Telling stories and casting spells: Pfister Hotel’s Artist in Residence Heidi Parkes on her diary quilts


By Margaret Faust | July 9, 2024

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  • Quilter and artist Heidi Parkes works Monday, Feb. 19, 2024, at the Pfister Hotel in Milwaukee, Wis. She's the hotel's 2024 Artist in Residence. (Angela Major/WPR)

Quilter and artist Heidi Parkes works Monday, Feb. 19, 2024, at the Pfister Hotel in Milwaukee, Wis. She's the hotel's 2024 Artist in Residence. (Angela Major/WPR)

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With a mother who painted, a father who woodworked and a grandmother who went to art school, it’s no surprise Heidi Parkes has always been creative. She remembers spending evenings coloring in the kitchen as her mom made dinner. In the summers, she’d travel to New Mexico to make pottery with her grandmother.

Of all the art forms Parkes’ studied at the Art Institute of Chicago and practiced her whole life, quilting has always had a special place in her heart.

Before she was born, the family of Heidi Parkes collaborated on this quilt. Each person created an individual square. (Courtesy of Heidi Parkes)

Before she was born, the family of Heidi Parkes collaborated on this quilt. Each person created an individual square. (Courtesy of Heidi Parkes)

Before she was born, her grandmother and aunts made a collaborative quilt which eventually lived at the end of her bed. One square includes a bunny with the phrase “Oh little one, welcome to life” written around it. Another represents the nursery rhyme “Jack be nimble, Jack be quick.” A third features an umbrella protecting a child from the rain. Parkes said the quilt square is a metaphor.

“Not only do (quilts) protect you physically with warmth, but also that continued knowledge that I had growing up that my extended family was there for me and watching out for me and caring about me was a very important part of that quilt,” Parkes said.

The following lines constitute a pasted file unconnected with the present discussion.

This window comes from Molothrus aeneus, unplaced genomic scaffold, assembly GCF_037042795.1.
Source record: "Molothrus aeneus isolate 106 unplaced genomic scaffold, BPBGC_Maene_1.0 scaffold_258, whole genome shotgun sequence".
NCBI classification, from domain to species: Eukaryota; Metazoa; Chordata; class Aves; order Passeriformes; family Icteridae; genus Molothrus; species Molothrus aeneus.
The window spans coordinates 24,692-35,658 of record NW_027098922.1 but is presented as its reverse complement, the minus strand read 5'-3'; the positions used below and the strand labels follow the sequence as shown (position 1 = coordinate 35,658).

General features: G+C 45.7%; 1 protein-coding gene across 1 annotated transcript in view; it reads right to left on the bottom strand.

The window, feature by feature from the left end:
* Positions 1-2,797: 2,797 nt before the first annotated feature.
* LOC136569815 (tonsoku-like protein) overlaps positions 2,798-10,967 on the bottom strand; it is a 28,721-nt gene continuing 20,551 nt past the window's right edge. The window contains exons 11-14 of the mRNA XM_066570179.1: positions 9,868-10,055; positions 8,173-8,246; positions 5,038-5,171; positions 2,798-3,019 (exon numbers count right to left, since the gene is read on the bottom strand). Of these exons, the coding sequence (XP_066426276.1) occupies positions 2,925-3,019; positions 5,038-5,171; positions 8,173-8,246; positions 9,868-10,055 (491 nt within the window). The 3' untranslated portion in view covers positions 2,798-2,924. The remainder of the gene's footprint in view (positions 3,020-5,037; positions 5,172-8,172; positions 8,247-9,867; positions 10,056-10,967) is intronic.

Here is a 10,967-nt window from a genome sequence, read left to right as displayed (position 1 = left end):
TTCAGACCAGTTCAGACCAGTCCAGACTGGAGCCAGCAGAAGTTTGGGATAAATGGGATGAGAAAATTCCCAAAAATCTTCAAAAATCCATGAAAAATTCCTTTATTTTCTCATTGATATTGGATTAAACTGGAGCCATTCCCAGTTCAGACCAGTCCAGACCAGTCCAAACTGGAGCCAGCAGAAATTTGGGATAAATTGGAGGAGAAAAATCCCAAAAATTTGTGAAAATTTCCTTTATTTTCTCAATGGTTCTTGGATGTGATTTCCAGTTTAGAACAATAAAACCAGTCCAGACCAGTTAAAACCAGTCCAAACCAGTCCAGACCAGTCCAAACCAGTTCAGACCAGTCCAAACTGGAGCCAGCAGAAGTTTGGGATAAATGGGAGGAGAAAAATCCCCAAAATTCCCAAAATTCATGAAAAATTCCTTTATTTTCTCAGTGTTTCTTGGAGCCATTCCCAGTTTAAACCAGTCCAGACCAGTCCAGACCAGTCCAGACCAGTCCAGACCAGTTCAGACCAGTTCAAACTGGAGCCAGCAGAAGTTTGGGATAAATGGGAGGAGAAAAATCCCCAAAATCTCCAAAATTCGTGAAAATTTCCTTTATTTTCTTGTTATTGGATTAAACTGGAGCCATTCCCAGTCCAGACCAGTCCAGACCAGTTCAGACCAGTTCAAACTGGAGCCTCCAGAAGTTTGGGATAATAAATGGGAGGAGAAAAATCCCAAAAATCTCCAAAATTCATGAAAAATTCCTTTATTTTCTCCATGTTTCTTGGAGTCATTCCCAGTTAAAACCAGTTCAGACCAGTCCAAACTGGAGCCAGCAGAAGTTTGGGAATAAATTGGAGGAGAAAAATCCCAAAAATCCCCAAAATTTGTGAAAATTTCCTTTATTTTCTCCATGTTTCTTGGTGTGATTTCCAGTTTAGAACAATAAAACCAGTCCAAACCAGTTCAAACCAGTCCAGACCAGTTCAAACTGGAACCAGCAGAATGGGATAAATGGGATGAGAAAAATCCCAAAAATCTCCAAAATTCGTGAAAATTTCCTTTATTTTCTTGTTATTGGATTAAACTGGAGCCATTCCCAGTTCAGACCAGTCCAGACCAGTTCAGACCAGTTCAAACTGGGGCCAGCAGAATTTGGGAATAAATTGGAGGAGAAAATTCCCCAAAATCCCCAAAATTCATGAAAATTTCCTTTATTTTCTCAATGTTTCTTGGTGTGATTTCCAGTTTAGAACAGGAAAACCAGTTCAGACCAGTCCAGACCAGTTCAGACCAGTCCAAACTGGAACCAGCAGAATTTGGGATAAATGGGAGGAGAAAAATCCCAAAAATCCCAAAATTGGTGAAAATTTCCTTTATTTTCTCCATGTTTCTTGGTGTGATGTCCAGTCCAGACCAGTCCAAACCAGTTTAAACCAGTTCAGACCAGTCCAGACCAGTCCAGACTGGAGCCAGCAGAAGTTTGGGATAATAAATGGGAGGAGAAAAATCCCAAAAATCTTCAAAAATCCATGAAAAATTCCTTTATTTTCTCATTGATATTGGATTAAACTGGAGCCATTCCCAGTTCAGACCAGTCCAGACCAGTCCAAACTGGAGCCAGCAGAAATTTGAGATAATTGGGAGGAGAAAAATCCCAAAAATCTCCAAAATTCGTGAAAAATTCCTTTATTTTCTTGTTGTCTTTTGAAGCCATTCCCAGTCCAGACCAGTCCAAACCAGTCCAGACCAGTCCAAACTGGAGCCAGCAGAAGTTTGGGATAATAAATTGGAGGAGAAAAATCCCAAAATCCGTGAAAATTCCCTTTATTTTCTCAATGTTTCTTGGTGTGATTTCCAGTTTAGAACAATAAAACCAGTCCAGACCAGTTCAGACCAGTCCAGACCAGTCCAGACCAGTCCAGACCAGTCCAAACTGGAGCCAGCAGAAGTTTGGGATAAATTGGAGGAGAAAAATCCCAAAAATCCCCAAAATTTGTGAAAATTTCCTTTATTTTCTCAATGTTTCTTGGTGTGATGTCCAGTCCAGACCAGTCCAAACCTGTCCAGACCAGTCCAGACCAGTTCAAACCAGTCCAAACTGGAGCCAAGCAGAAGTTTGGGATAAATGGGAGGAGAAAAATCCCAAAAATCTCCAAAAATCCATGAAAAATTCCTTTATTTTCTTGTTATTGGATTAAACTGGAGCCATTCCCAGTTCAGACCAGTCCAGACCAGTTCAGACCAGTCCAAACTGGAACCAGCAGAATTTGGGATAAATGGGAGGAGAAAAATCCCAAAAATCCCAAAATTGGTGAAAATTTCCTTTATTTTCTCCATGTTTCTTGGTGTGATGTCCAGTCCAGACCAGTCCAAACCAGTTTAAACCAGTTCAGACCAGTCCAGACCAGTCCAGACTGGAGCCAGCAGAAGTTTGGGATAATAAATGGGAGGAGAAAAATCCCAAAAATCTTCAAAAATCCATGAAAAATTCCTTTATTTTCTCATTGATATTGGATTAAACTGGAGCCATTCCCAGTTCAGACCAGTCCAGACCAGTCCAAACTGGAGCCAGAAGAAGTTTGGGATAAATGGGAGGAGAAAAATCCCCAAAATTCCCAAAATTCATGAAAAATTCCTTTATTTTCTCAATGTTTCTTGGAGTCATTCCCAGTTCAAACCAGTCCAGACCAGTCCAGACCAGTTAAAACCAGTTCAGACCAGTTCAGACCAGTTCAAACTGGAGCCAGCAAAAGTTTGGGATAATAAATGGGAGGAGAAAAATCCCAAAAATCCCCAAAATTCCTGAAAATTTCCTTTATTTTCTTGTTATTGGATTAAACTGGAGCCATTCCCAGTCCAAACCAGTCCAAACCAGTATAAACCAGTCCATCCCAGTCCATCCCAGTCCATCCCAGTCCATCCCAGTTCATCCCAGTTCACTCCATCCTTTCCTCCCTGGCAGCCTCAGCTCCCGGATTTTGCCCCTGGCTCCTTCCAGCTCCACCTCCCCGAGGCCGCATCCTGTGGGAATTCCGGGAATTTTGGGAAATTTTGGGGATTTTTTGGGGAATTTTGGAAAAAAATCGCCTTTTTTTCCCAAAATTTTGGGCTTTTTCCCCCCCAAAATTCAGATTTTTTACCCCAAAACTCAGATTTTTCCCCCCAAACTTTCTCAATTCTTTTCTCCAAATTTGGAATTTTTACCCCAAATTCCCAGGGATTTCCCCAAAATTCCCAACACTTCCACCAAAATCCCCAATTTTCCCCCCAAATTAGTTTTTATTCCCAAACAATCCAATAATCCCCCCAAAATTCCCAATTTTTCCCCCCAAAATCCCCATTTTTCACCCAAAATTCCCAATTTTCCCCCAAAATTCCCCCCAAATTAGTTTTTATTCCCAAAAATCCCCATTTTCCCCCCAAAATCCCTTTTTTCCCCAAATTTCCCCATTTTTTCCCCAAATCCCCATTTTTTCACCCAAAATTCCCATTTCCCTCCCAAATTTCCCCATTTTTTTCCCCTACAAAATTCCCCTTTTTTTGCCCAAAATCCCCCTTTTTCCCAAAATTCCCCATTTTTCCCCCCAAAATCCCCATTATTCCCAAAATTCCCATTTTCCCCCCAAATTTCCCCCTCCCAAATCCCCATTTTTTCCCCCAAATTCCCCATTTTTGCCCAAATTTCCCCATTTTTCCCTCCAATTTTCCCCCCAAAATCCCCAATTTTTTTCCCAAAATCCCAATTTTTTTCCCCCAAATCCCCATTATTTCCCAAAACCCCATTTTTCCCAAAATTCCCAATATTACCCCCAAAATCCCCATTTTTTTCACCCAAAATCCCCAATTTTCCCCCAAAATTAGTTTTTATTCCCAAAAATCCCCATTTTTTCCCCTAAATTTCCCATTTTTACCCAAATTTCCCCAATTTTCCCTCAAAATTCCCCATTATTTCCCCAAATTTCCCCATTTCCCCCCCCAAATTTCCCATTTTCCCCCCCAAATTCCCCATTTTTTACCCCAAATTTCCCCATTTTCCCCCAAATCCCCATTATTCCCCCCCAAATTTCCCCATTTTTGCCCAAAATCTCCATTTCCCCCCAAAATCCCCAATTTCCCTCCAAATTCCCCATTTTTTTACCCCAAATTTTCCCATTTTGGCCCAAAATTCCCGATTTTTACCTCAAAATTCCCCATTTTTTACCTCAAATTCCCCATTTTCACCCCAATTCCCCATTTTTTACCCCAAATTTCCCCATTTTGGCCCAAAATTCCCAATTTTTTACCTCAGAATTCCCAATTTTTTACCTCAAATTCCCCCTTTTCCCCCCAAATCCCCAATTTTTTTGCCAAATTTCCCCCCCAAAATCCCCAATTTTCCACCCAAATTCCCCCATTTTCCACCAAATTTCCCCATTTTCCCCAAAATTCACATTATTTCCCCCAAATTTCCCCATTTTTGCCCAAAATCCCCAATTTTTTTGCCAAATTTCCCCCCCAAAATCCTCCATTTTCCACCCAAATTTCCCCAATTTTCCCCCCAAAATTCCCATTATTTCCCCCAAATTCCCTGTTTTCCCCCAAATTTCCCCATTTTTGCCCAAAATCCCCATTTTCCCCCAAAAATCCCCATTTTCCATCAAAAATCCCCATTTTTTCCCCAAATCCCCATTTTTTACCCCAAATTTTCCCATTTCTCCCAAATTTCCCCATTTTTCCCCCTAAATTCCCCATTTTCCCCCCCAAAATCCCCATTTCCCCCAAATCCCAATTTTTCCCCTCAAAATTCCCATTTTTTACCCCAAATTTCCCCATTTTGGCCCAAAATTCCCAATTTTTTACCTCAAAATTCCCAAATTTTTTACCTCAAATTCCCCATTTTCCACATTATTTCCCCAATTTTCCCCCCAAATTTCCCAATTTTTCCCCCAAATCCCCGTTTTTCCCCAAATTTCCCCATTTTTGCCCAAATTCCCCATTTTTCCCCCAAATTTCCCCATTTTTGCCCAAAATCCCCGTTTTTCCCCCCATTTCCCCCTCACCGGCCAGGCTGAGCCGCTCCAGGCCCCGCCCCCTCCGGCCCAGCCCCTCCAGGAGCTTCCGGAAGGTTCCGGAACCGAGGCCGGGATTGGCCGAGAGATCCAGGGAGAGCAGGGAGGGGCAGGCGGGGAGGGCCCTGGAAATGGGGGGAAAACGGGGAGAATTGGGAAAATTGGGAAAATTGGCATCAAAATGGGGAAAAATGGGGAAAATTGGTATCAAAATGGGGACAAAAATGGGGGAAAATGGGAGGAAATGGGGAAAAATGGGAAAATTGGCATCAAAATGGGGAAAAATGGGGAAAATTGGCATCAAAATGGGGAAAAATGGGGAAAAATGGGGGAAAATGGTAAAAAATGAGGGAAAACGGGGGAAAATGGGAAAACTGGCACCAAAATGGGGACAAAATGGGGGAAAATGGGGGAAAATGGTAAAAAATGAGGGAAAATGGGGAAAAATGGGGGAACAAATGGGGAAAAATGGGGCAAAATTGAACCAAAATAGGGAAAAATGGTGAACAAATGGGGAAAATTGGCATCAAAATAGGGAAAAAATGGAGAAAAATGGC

Since 2015, Parkes has worked as a professional quilter. Now, she’s the 2024 Artist in Residence at The Pfister Hotel in downtown Milwaukee. Her style is improvisational and handmade, forgoing a plan and a sewing machine. She calls her artwork ‘diary quilts.’

“When I make a diary quilt I like to think that it is the place to do the good work that happens in a diary,” Parkes said.

A quilt made by Heidi Parkes is on display Monday, Feb. 19, 2024, at the Pfister Hotel in Milwaukee, Wis. (Angela Major/WPR)

A quilt made by Heidi Parkes is on display Monday, Feb. 19, 2024, at the Pfister Hotel in Milwaukee, Wis. (Angela Major/WPR)

She uses her quilts as a place to track and contemplate everyday dilemmas and milestones like interpersonal relationships, her travels and her health. If she makes a mistake, she moves on, believing that quilts should reflect life’s imperfections.

“The inherent slowness of quilting allows me that time to process and think about things. Generally when I’m making them, I just have to know my next right move. I don’t need to see the whole quilt in advance,” Parkes said. “I think a diary is like that too. You buy one and you’re full of wonder.”

Her diary quilts also act as “casting spells.” Last fall she was itching to give her home studio a makeover. She took to the quilt she was working on to brainstorm how she might redesign her space.